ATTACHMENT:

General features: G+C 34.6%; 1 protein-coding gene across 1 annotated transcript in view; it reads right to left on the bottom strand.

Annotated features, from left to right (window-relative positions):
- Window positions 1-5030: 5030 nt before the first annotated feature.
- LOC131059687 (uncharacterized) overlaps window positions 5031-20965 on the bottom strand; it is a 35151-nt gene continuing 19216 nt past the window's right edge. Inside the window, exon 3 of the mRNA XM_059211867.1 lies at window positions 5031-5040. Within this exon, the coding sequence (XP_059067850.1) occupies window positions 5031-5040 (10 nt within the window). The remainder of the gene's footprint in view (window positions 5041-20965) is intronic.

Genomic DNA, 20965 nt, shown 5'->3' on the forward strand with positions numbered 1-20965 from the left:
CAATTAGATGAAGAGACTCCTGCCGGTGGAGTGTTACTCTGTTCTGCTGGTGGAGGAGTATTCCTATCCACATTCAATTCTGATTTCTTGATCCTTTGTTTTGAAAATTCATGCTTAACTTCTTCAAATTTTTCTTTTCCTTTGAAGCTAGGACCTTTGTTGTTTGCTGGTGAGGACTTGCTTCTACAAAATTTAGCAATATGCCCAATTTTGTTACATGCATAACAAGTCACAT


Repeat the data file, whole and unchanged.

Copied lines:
General features: G+C 34.6%; 1 protein-coding gene across 1 annotated transcript in view; it reads right to left on the bottom strand.

Annotated features, from left to right (window-relative positions):
- Window positions 1-5030: 5030 nt before the first annotated feature.
- LOC131059687 (uncharacterized) overlaps window positions 5031-20965 on the bottom strand; it is a 35151-nt gene continuing 19216 nt past the window's right edge. Inside the window, exon 3 of the mRNA XM_059211867.1 lies at window positions 5031-5040. Within this exon, the coding sequence (XP_059067850.1) occupies window positions 5031-5040 (10 nt within the window). The remainder of the gene's footprint in view (window positions 5041-20965) is intronic.

Genomic DNA, 20965 nt, shown 5'->3' on the forward strand with positions numbered 1-20965 from the left:
CAATTAGATGAAGAGACTCCTGCCGGTGGAGTGTTACTCTGTTCTGCTGGTGGAGGAGTATTCCTATCCACATTCAATTCTGATTTCTTGATCCTTTGTTTTGAAAATTCATGCTTAACTTCTTCAAATTTTTCTTTTCCTTTGAAGCTAGGACCTTTGTTGTTTGCTGGTGAGGACTTGCTTCTACAAAATTTAGCAATATGCCCAATTTTGTTACATGCATAACAAGTCACAT